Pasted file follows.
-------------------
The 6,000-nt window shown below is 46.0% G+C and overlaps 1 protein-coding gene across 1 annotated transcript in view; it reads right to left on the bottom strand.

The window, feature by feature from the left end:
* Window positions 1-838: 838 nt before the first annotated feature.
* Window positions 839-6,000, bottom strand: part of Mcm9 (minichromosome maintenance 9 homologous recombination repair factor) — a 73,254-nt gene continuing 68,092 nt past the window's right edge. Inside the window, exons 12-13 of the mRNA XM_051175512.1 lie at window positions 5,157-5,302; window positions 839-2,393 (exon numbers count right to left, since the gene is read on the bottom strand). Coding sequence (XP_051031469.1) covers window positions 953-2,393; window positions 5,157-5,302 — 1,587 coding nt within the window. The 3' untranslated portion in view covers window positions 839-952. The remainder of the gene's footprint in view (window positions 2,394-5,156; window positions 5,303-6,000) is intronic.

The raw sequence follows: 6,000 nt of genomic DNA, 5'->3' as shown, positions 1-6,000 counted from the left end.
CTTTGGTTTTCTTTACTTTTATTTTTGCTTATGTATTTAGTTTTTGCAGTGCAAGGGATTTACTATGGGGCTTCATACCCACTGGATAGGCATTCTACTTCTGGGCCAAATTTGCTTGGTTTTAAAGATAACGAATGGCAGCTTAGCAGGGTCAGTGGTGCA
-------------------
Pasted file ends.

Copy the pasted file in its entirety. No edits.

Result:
The 6,000-nt window shown below is 46.0% G+C and overlaps 1 protein-coding gene across 1 annotated transcript in view; it reads right to left on the bottom strand.

The window, feature by feature from the left end:
* Window positions 1-838: 838 nt before the first annotated feature.
* Window positions 839-6,000, bottom strand: part of Mcm9 (minichromosome maintenance 9 homologous recombination repair factor) — a 73,254-nt gene continuing 68,092 nt past the window's right edge. Inside the window, exons 12-13 of the mRNA XM_051175512.1 lie at window positions 5,157-5,302; window positions 839-2,393 (exon numbers count right to left, since the gene is read on the bottom strand). Coding sequence (XP_051031469.1) covers window positions 953-2,393; window positions 5,157-5,302 — 1,587 coding nt within the window. The 3' untranslated portion in view covers window positions 839-952. The remainder of the gene's footprint in view (window positions 2,394-5,156; window positions 5,303-6,000) is intronic.

The raw sequence follows: 6,000 nt of genomic DNA, 5'->3' as shown, positions 1-6,000 counted from the left end.
CTTTGGTTTTCTTTACTTTTATTTTTGCTTATGTATTTAGTTTTTGCAGTGCAAGGGATTTACTATGGGGCTTCATACCCACTGGATAGGCATTCTACTTCTGGGCCAAATTTGCTTGGTTTTAAAGATAACGAATGGCAGCTTAGCAGGGTCAGTGGTGCA